For Detroit House Guests, Kuperus and Adam Lee Miller will invite collaborators into their homes as guests while they record with them. Think of the collaborators as lodgers paying their board with creativity rather than cash. The six collaborators that will work with the duo over the next seven months will be Dorit Chrysler (NY Theremin Society), Shannon Funchess (LIGHT ASYLUM), Michael Gira (SWANS, Angels of Light, Young God Records), Robert Aiki Aubrey Lowe (Lichens), Douglas J. McCarthy (Nitzer Ebb, DJMREX, Fixmer/McCarthy) and Lun*na Menoh (Les Sewing Sisters, Jean Paul Yamamoto, Seksu Roba).

The duo will also provide unmitigated access to the collaborative process through various social media outlets, effectively allowing both collaborator and the public access to their Detroit abode.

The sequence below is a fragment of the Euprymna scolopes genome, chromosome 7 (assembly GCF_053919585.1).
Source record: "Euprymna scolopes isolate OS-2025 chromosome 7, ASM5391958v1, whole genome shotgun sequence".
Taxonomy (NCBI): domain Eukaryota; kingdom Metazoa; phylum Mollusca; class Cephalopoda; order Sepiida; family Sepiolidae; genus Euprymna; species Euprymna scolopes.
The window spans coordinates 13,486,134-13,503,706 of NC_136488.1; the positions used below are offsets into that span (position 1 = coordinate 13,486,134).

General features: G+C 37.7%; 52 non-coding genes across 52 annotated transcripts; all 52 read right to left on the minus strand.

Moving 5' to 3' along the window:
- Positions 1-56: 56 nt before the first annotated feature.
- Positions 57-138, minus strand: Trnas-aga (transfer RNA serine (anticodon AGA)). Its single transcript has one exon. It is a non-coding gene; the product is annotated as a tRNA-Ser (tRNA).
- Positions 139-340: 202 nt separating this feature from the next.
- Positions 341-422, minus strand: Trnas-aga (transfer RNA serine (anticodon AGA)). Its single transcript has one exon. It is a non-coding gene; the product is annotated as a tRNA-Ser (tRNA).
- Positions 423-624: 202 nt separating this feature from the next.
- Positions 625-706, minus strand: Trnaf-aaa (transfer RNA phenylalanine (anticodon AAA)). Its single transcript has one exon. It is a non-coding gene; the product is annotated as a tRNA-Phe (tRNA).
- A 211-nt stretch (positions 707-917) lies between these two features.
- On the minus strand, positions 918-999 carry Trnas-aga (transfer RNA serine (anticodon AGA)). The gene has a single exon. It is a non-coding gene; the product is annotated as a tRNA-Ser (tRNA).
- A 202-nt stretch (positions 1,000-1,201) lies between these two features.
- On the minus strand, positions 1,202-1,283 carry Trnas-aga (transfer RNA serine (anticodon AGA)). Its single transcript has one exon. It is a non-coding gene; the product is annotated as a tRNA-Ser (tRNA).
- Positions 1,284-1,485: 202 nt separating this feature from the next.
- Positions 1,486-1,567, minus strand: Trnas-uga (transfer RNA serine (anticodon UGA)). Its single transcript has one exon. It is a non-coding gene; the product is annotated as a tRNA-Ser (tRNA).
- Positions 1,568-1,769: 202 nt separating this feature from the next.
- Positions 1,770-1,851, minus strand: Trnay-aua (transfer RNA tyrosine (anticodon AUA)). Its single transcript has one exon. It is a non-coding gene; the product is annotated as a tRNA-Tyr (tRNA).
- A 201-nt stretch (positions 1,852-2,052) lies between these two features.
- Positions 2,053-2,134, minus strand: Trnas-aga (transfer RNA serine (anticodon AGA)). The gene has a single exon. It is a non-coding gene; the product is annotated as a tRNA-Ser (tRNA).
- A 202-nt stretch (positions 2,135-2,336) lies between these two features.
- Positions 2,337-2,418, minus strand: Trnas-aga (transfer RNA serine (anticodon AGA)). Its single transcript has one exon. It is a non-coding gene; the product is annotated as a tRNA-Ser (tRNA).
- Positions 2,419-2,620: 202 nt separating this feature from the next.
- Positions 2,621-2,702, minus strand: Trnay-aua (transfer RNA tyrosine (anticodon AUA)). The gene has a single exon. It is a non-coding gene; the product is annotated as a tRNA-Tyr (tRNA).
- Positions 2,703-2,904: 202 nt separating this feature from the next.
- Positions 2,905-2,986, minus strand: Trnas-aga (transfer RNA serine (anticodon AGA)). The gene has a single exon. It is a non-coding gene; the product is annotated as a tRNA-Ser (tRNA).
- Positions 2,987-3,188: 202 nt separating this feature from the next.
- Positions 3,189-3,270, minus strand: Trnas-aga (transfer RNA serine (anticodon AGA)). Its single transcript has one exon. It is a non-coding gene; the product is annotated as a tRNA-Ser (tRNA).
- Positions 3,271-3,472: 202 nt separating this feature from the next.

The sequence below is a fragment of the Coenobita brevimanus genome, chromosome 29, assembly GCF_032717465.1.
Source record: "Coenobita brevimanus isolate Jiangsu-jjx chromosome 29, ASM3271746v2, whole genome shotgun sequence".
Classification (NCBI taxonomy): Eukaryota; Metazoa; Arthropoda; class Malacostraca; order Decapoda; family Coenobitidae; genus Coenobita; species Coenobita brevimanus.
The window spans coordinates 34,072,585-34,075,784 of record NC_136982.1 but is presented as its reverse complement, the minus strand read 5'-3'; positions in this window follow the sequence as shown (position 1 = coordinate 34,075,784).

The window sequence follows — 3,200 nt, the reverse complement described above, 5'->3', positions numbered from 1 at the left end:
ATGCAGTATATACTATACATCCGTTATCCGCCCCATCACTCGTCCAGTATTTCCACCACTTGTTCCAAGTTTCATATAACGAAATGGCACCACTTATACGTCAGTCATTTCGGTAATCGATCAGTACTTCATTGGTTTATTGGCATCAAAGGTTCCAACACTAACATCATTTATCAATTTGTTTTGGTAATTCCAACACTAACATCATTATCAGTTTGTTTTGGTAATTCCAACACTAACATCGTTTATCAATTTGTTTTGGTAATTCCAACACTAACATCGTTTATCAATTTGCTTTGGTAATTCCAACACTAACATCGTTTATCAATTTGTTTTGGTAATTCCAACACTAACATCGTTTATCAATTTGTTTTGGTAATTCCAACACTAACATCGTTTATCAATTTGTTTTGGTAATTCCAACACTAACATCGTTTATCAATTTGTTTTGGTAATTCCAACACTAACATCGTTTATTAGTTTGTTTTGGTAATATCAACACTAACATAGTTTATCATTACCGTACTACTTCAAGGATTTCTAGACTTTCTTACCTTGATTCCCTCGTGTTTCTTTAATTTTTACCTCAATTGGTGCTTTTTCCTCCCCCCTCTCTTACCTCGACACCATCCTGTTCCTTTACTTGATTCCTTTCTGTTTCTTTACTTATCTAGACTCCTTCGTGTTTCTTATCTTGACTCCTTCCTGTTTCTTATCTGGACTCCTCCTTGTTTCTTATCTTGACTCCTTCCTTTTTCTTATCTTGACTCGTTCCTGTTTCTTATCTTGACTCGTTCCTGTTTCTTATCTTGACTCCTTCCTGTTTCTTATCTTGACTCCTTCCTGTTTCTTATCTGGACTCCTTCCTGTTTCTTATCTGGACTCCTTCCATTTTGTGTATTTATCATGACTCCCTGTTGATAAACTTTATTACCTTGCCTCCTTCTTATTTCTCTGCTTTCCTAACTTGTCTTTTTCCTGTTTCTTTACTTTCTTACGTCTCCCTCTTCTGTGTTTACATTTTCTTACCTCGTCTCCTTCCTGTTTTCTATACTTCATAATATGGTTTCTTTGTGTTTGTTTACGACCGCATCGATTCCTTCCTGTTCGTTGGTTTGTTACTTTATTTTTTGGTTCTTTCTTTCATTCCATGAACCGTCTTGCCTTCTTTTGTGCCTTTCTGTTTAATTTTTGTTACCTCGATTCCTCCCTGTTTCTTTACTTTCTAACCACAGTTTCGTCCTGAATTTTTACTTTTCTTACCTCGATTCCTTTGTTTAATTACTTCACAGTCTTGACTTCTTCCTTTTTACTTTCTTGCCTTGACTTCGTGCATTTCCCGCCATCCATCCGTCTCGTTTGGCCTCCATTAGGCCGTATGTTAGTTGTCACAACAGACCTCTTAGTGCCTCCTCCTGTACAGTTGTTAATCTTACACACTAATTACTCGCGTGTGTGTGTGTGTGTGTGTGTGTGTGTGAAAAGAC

The resulting Detroit House Guests album will be released on the consistently fascinating Ghostly International label. The project is supported by the John S. and James L. Knight Foundation.

Listen to Nicola Kuperus describing her aspirations for the project via the video message below.

ADULT. Detroit House Guests from ADULT. on Vimeo.

ADULT. – / @adultperiod

(c) 2014 Mat Smith / Documentary Evidence

Hologram – Walking In The Air

Hologram are a Paris-based duo I wrote about last year on the release of their debut EP (Absolute Zero).

To celebrate the Christmas season, Maxime Sokolinski and Carla Luciani have recorded a beautiful version of ‘Walking In The Air’ from The Snowman. Full of wintery chill and festive warmth, their take on this Christmas staple is exactly what a cover should be, combining equal parts reverence and originality.